The official press release comes a few hours later than the New York Times story which had a side mention of the deal: Wayport's Wi-Fi World model gains immediate traction with the partnership of SBC, which offers phone and data service across 13 states. In the Wi-Fi World model (explained here), Wayport charges a fixed monthly fee per location in their retail venue network to each reseller.
SBC hired Wayport as a managed services provider to build out their own unique FreedomLink network. This deal puts SBC front and foremost as the first to resell under Wi-Fi World, but also the first to participate on the back-end of Wi-Fi World, too, as a network provider. Wayport said during its briefing on Wi-Fi World that network providers who chose to participate in marketing opportunities would pay Wayport a monthly fee, reducing the cost of network service.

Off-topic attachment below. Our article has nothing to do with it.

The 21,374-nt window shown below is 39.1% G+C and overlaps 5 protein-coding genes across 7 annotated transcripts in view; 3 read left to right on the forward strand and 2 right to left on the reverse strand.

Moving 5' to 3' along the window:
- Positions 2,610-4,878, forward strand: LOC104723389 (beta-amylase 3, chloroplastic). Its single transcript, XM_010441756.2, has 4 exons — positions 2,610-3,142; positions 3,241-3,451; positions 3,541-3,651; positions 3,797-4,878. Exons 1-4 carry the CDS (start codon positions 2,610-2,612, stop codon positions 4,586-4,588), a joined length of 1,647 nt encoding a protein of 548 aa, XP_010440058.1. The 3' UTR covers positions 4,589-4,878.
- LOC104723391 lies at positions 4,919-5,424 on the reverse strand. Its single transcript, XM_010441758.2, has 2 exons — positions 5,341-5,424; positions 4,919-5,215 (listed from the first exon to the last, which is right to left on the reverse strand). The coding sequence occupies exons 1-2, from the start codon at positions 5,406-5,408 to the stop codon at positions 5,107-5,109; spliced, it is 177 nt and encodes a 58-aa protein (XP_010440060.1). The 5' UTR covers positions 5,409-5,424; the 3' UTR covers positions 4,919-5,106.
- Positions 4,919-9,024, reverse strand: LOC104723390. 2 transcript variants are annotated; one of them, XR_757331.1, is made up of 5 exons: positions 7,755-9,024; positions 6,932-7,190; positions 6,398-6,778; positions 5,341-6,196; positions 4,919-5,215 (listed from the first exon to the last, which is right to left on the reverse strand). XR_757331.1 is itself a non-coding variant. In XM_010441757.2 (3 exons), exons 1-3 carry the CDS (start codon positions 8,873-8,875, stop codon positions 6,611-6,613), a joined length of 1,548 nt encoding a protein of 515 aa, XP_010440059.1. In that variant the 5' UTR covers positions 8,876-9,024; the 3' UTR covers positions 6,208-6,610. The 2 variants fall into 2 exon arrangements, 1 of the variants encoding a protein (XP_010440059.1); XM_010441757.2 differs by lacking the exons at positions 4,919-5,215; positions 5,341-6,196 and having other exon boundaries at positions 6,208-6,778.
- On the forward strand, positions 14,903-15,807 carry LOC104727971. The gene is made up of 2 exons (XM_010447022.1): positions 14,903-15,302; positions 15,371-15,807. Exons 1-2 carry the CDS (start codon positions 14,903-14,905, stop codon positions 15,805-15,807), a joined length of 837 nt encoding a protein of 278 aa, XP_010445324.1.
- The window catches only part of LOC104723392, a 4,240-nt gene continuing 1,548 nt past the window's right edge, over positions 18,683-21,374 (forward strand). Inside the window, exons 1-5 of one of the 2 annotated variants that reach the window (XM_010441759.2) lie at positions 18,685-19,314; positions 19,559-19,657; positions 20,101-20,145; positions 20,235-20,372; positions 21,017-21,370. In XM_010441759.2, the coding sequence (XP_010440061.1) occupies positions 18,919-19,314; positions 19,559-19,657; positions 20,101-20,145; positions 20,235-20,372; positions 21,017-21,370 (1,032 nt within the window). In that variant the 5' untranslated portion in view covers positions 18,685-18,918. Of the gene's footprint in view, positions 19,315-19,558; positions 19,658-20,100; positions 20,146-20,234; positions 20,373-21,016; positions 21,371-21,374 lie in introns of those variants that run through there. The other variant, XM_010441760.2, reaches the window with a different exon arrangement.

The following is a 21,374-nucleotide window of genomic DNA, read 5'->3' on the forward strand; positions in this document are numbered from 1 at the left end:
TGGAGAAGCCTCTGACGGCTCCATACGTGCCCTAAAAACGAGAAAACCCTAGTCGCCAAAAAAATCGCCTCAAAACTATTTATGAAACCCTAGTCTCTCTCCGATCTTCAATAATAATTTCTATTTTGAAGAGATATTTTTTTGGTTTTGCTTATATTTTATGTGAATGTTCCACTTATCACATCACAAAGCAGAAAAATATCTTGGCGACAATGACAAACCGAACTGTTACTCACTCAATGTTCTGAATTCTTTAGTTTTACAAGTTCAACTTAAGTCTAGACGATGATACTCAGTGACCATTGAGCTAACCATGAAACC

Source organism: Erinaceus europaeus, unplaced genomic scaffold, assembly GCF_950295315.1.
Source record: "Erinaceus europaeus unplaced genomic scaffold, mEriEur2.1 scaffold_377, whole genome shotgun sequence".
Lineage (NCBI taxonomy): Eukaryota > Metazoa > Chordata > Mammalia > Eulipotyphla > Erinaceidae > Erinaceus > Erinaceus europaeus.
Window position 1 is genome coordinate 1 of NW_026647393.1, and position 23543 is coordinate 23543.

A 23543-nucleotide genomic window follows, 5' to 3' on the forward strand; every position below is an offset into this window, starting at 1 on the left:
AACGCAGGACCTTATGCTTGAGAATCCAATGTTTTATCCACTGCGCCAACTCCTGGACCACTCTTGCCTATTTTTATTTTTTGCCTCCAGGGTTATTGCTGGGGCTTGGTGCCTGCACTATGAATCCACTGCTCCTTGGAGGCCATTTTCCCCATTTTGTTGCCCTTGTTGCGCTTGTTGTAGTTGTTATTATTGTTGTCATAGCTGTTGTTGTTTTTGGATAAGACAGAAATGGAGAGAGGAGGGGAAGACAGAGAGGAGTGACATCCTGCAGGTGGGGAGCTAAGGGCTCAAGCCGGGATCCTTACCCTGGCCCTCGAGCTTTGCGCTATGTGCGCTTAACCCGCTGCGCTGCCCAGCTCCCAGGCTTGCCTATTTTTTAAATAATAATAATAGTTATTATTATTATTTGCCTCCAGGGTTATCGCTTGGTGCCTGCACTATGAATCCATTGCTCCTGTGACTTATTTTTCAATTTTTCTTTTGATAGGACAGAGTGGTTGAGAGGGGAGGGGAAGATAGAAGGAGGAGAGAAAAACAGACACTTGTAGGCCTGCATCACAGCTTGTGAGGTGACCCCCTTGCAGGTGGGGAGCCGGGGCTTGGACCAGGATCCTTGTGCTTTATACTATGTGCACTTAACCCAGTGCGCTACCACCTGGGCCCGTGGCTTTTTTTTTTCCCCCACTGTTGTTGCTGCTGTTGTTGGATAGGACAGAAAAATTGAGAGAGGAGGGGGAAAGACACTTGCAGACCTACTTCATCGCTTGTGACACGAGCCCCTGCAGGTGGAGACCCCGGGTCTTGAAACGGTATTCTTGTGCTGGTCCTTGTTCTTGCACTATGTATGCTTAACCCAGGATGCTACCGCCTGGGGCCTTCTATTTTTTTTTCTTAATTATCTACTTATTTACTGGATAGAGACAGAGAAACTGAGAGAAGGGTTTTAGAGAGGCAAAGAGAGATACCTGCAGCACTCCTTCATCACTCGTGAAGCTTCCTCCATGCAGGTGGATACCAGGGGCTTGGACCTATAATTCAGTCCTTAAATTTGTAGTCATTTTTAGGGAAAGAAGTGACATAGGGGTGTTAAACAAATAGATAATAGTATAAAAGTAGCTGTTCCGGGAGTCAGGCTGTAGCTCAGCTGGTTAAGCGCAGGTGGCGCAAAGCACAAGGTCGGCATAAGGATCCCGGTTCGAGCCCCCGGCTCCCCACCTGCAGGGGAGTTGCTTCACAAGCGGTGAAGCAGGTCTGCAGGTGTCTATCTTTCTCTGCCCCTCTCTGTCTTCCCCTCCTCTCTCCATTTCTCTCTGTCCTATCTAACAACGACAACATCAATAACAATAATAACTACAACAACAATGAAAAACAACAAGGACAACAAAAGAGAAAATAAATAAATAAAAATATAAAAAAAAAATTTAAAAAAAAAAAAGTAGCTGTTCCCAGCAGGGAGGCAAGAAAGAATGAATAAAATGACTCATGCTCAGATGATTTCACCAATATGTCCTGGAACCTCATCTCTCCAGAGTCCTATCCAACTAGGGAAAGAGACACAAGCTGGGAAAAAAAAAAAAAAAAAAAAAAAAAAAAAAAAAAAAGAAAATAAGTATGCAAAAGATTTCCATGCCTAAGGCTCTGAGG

So with Wayport working in several different ways with SBC, most of which are non-exclusive or at least non-restrictive against future reseller and network partnerships, they've kept their per-location costs extremely low in SBC's territory. Wayport's CEO said two weeks ago that with a single reseller and with McDonald's arrangement to also pay fixed per-location management fees, they were already at break-even for the network's cost.
SBC's resale of Wayport's network in incremental to The UPS Store partnership, so that FreedomLink customers will get both McDonald's and UPS Store venues for the $19.95 per month unlimited usage fee. The press release reiterates that SBC DSL subscribers will receive a "significant" discount on this price later this year.
In a Reuters story about this deal, SBC notes that they are selling 3,000 Wi-Fi gateways per day as part of their promotion to home users.